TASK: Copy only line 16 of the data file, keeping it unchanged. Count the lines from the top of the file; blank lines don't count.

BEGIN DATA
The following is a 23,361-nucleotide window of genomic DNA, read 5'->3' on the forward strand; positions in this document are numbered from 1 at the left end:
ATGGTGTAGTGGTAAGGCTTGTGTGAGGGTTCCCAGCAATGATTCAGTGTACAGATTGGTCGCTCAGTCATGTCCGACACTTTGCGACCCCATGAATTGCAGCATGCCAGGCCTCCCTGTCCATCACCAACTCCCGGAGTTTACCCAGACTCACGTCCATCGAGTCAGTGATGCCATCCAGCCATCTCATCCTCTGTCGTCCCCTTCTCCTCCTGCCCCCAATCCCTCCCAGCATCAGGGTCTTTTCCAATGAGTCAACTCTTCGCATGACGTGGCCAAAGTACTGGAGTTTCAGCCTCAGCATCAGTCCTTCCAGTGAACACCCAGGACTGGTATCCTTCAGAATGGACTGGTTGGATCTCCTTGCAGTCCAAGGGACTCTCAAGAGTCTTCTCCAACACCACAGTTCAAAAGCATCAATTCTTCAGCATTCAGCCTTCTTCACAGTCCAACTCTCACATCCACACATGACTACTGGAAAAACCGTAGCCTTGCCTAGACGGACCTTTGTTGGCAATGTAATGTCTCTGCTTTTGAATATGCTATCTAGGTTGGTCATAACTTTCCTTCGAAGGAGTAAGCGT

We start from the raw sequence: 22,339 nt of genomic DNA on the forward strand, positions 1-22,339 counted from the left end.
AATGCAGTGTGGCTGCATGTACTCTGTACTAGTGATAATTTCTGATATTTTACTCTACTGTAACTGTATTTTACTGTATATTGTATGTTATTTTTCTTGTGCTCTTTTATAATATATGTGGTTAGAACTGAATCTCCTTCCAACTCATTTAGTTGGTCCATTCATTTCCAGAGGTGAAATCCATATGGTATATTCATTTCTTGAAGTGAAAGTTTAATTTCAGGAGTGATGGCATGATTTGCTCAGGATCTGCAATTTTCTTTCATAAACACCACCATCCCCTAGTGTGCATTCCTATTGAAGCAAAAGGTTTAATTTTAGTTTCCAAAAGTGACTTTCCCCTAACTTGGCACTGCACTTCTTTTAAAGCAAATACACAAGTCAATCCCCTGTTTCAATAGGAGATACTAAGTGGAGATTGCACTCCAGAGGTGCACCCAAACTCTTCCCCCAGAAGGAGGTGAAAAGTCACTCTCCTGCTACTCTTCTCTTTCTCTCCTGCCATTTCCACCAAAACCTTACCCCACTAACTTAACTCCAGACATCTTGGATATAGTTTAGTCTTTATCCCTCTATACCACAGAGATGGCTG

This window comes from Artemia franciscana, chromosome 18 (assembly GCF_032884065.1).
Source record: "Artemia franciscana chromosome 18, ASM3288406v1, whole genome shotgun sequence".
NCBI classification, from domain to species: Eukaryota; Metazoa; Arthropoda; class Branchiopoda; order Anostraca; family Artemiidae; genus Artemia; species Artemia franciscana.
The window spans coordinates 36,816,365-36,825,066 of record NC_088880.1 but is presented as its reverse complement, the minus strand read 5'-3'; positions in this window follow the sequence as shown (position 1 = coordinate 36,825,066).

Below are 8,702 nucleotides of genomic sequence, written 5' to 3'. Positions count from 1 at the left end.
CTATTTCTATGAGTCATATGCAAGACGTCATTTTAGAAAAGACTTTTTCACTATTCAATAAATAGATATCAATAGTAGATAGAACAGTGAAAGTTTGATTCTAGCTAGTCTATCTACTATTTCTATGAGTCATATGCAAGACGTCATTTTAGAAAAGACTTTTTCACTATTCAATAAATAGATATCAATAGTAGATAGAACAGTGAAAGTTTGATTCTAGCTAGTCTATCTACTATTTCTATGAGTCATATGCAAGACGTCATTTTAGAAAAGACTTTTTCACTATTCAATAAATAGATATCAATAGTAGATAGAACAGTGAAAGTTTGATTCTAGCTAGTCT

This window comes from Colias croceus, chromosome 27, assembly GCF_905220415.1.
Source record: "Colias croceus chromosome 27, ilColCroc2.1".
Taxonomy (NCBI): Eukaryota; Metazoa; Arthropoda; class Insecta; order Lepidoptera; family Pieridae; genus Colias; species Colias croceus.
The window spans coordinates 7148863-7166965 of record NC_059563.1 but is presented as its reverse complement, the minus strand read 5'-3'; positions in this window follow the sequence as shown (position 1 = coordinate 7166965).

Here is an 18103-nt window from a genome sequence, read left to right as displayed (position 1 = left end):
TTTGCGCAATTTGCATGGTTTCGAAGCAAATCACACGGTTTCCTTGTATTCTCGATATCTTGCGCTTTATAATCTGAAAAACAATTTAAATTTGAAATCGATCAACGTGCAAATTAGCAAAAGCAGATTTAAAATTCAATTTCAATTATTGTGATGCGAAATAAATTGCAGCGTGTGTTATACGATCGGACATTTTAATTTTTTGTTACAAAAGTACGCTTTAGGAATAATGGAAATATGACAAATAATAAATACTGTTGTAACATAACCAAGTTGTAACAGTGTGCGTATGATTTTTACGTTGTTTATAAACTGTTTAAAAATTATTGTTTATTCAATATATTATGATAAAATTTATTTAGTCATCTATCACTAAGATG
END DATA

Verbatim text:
TTTGCGCAATTTGCATGGTTTCGAAGCAAATCACACGGTTTCCTTGTATTCTCGATATCTTGCGCTTTATAATCTGAAAAACAATTTAAATTTGAAATCGATCAACGTGCAAATTAGCAAAAGCAGATTTAAAATTCAATTTCAATTATTGTGATGCGAAATAAATTGCAGCGTGTGTTATACGATCGGACATTTTAATTTTTTGTTACAAAAGTACGCTTTAGGAATAATGGAAATATGACAAATAATAAATACTGTTGTAACATAACCAAGTTGTAACAGTGTGCGTATGATTTTTACGTTGTTTATAAACTGTTTAAAAATTATTGTTTATTCAATATATTATGATAAAATTTATTTAGTCATCTATCACTAAGATG